Google is quickly expanding the number of ways site owners can measure Core Web Vitals, now offering 6 ways in total.
Core Web Vitals were introduced just weeks ago, and at the time they could only be measured using the Chrome UX report.
With the announcement that Core Web Vitals will be incorporated into Google’s ranking algorithm, the company is adding measurement capabilities to many of its existing tools.
Core Web Vitals can now be measured using:
- Search Console
- PageSpeed Insights
- Chrome DevTools
- Chrome UX Report
- Web Vitals Extension
Here’s more about using each of these tools to measure Core Web Vitals.
There’s a new Core Web Vitals report in Search Console to help site owners to evaluate pages across an entire site.
The report identifies groups of pages that require attention, based on real-world data from the Chrome UX report.
With this report, be aware that URLs will be omitted if they do not have a minimum amount of reporting data.
PageSpeed Insights has been upgraded to use Lighthouse 6.0, which makes it capable of measuring Core Web Vitals in both the lab and field sections of the report.
Core Web Vitals are annotated with a blue ribbon as shown below.
Lighthouse was recently upgraded to version 6.0, which includes additional audits, new metrics, and a newly composed performance score.
Two of these new metrics added are Largest Contentful Paint (LCP) and Cumulative Layout Shift (CLS).
These metrics are lab implementations of Core Web Vitals and provide diagnostic information for optimizing user experience.
The third new metric — Total Blocking Time (TBT) — is said to correlate well with First Input Delay (FID), which is another Core Web Vitals metric.
All of the products that Lighthouse powers are updated to reflect the latest version.
Chrome UX Report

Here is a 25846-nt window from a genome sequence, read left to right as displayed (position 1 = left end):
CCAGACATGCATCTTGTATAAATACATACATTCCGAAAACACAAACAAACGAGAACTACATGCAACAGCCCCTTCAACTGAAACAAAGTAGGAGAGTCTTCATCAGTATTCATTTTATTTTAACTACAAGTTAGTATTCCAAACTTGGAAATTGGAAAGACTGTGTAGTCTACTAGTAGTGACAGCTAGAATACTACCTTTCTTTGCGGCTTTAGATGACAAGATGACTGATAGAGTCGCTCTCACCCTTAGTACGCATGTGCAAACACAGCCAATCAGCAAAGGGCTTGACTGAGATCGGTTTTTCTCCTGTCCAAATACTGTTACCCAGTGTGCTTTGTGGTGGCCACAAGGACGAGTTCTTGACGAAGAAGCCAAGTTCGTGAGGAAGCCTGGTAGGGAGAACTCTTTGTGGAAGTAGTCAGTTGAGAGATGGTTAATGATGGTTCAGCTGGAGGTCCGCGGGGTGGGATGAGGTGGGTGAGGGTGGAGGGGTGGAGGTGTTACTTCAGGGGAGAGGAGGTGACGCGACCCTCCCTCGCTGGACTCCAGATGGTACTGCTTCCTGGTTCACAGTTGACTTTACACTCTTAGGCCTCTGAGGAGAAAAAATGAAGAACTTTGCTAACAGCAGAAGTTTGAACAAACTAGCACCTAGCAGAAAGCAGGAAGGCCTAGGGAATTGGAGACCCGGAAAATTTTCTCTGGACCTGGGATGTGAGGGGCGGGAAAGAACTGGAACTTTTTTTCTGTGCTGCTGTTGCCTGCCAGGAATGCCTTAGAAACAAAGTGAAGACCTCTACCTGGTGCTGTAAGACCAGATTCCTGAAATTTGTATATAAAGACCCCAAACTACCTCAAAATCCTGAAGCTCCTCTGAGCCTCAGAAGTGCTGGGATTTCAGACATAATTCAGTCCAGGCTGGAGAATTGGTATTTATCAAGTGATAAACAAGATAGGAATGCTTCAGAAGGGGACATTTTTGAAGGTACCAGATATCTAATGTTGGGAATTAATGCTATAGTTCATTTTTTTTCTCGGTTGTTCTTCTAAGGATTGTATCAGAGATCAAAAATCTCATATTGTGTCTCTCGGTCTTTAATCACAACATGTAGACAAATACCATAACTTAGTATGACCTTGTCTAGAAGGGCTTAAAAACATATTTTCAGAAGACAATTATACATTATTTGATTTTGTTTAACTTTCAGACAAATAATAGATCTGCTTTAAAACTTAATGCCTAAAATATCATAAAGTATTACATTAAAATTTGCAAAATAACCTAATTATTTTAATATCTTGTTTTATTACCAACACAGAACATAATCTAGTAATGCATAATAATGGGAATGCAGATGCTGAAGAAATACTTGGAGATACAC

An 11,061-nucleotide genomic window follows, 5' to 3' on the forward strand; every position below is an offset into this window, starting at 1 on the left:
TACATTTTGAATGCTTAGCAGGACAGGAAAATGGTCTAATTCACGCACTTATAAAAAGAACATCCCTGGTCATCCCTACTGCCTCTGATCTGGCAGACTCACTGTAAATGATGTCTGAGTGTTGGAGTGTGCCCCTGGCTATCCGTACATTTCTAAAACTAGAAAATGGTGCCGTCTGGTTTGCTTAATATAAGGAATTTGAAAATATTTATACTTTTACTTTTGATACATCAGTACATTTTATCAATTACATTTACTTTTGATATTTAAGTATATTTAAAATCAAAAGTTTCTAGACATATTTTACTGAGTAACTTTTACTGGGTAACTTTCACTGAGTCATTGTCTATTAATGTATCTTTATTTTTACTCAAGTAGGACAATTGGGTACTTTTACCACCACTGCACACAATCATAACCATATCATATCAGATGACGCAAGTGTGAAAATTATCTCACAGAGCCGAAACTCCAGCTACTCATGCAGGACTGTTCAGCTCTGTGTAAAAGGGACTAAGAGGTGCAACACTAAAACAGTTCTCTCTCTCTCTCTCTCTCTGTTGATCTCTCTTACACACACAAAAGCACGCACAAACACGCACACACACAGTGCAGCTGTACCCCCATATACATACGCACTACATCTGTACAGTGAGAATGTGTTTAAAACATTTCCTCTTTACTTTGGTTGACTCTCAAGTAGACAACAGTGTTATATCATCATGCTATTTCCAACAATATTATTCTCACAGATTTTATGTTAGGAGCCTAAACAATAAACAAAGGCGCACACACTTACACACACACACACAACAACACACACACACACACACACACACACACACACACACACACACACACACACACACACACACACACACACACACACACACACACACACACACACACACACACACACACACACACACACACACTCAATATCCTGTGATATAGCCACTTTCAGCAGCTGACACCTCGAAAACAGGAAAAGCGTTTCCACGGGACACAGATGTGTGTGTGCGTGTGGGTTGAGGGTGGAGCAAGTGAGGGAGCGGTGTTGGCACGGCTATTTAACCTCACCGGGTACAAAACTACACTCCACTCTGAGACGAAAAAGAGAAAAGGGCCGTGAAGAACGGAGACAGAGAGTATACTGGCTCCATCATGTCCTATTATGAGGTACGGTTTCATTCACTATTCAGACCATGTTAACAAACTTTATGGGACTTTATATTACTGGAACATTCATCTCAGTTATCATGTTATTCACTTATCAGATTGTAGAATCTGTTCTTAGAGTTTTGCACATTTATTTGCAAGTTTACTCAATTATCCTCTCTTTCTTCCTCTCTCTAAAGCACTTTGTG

Also referred to as CrUX, this report is is a public dataset of real user experience data on millions of websites.
The Chrome UX report measures field versions of all the Core Web Vitals, which means it reports on real-world data rather than lab data.
Google has recently updated the report with a new Core Web Vitals landing page.
The report can be accessed here.
Chrome DevTools has been updated to help site owners find and fix visual instability issues on a page that can contribute to Cumulative Layout Shift (CLS).
Select a Layout Shift to view its details in the Summary tab. To visualize where the shift itself occurred, hover over the Moved from and Moved to fields.
Chrome DevTools also measures Total Blocking Time (TBT), which is useful when it ones to improving First Input Delay (FID).
TBT is now shown in the footer of the Chrome DevTools Performance panel when you measure page performance.
Performance optimizations that improve TBT in the lab should also improve FID.
Web Vitals Extension
A new extension, now available to install from the Chrome Web Store, measures the three Core Web Vitals metrics in real-time.
You can download and install the extension here.
Google to pay $391.5 million settlement over location tracking, state AGs say
Google has agreed to pay a $391.5 million settlement to 40 states to resolve accusations that it tracked people’s locations in violation of state laws, including snooping on consumers’ whereabouts even after they told the tech behemoth to bug off.
Louisiana Attorney General Jeff Landry said it is time for Big Tech to recognize state laws that limit data collection efforts.
“I have been ringing the alarm bell on big tech for years, and this is why,” Mr. Landry, a Republican, said in a statement Monday. “Citizens must be able to make informed decisions about what information they release to big tech.”
The attorneys general said the investigation resulted in the largest-ever multistate privacy settlement. Connecticut Attorney General William Tong, a Democrat, said Google’s penalty is a “historic win for consumers.”
“Location data is among the most sensitive and valuable personal information Google collects, and there are so many reasons why a consumer may opt out of tracking,” Mr. Tong said. “Our investigation found that Google continued to collect this personal information even after consumers told them not to. That is an unacceptable invasion of consumer privacy, and a violation of state law.”